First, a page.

Here’s is a test of the America is a team thesis:  If the statements ‘America is great’ and ‘God bless America’ have any meaning, so does the team thesis.  If not, then there is no America.  There’s just a bunch of semi-civilized folks living in North America each competing not only with each other but each of the other organized nation-state economic engines in the world.  (For an objective measure of what I describe as your ‘every man for himself’ strategy, which has since about the 1980’s been a significant, though latent, theme in America, compare USA to all other nation-states.  You’re not at the top, save for your Congressional-military-industrial complex expenditures.)

Re your ‘by their own choices and decisions’ position:  People occupy every range of industry, intellect, etc.  Using the theory x and theory y distinctions for convenience, there are uber x’s and uber y’s and many degradation in between.  And, yes, you have your x’s just like every other society, current and past.  Just because other societies may have failed to solve the x issue, doesn’t mean you can’t.  In fact, you must.  The fate of your society, and the fate of all future societies are dependent on that answer.  This is because x’s will always be with us and are not going away.  (‘Don’t work – don’t eat’ will not work in a Darwinian context.)  Solve this issue and there will be, at the minimum, a Nobel in it for you.  Don’t, and ‘don’t work – don’t eat’ is no solution, and America will, in time, meet the fate of the civilizations/societies referred to as ancient.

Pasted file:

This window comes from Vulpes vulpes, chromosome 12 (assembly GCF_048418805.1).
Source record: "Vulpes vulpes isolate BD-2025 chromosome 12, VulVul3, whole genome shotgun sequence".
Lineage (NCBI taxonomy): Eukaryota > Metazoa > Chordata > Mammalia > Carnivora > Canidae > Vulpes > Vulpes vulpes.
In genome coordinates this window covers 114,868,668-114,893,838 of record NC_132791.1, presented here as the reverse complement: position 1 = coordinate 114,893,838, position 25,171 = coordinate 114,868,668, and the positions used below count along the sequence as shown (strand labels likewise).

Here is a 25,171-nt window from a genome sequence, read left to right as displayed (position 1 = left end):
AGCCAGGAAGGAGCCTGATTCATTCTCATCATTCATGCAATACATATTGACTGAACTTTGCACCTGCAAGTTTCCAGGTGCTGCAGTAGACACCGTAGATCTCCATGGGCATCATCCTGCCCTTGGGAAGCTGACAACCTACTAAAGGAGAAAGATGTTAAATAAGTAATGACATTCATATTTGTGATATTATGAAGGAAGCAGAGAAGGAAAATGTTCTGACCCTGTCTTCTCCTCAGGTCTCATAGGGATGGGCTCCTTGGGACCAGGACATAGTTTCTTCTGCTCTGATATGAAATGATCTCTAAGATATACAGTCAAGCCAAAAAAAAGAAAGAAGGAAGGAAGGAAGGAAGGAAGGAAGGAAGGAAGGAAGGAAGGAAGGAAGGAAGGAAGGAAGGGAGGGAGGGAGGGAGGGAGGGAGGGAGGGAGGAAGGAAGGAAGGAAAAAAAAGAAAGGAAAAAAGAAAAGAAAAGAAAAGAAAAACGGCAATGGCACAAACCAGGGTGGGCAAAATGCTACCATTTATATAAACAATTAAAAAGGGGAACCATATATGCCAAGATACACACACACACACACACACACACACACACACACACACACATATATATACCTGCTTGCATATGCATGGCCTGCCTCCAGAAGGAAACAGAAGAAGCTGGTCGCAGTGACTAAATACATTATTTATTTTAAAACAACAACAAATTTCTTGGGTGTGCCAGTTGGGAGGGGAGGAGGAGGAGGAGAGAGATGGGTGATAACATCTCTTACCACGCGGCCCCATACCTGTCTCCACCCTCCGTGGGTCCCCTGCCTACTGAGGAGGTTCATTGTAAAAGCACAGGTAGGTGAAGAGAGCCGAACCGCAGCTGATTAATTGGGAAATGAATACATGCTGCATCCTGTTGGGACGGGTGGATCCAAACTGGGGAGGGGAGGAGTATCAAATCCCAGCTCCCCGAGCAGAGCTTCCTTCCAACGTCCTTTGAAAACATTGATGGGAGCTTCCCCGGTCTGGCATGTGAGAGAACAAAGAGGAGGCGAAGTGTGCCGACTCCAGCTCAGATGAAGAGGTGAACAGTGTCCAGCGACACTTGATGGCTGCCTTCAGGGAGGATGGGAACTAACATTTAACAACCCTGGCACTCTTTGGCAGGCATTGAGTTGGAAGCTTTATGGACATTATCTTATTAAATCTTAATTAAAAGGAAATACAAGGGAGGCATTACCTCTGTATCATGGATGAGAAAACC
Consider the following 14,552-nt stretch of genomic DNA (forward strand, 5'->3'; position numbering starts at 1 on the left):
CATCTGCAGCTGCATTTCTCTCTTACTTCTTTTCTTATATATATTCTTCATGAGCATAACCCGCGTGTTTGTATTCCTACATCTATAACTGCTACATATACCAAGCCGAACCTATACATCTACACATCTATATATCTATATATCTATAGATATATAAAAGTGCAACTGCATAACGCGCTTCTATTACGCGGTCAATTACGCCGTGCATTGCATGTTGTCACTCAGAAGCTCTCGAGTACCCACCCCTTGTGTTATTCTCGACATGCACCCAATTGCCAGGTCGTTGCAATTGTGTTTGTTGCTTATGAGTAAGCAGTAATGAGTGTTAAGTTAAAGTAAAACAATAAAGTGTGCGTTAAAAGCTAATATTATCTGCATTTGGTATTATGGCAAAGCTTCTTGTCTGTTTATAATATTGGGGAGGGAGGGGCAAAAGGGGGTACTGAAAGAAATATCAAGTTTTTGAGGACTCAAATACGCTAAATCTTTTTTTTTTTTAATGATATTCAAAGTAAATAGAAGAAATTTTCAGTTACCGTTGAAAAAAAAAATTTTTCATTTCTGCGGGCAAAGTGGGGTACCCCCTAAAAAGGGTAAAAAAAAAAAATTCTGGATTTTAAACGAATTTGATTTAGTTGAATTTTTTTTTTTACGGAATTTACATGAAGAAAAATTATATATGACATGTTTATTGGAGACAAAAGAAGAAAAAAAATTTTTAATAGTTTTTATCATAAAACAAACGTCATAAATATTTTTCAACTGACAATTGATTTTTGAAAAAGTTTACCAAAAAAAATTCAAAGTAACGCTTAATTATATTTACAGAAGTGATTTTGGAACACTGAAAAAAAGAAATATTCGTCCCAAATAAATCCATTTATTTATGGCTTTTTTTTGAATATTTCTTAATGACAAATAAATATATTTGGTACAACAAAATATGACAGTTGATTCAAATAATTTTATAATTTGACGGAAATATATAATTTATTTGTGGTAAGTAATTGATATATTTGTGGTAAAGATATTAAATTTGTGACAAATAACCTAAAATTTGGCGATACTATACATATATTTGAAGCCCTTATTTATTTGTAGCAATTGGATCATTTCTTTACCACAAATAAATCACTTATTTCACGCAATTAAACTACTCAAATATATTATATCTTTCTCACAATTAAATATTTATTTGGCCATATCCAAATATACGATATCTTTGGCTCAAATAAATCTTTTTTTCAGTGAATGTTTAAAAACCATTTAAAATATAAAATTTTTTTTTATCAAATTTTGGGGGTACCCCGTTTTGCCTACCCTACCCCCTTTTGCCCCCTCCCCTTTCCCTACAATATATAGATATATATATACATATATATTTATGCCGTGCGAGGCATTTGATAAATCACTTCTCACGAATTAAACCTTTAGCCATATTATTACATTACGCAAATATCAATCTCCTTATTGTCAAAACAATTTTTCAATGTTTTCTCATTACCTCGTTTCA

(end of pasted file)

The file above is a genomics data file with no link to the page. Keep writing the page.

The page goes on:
Jeff Miller 1 hours ago

@Jon Bell @Jeff Miller I appreciate the cogent writing and serious thought.

However, the premise of America as a team is false construct. There are teams, baseball, basketball, football, soccer, hockey, etc. where your premise has value. Other teams such as in industry operate differently. When a “team member” fails to fulfill their responsibility they are not aided but removed from the team. That is, if a co-worker doesn’t do their job they are fired. Certainly there may be some intervention between the two acts but the end result is the same: don’t work, don’t eat.

 As for your “x’s” yes they will always be with us. But I also believe firm application of the “don’t work, don’t eat” will trim their ranks if only for their own survival. After all, this is how nature works and I believe humans are part of nature and as such the “don’t work, don’t eat” is precisely Darwinian. And it does work (no pun intended).

 The statements “America is great” and “God bless America” have meaning but that meaning differs depending on the speaker and listener. The team thesis has no relation to either statement. One can believe “America is great” and simultaneously offer up other individual Americans to die in a war. Indeed it may be precisely because one believes America is great that one is even willing to offer oneself up for war. I have. Clearly, offering oneself and others up for war hardly fits the team thesis much less helping those who are weaker.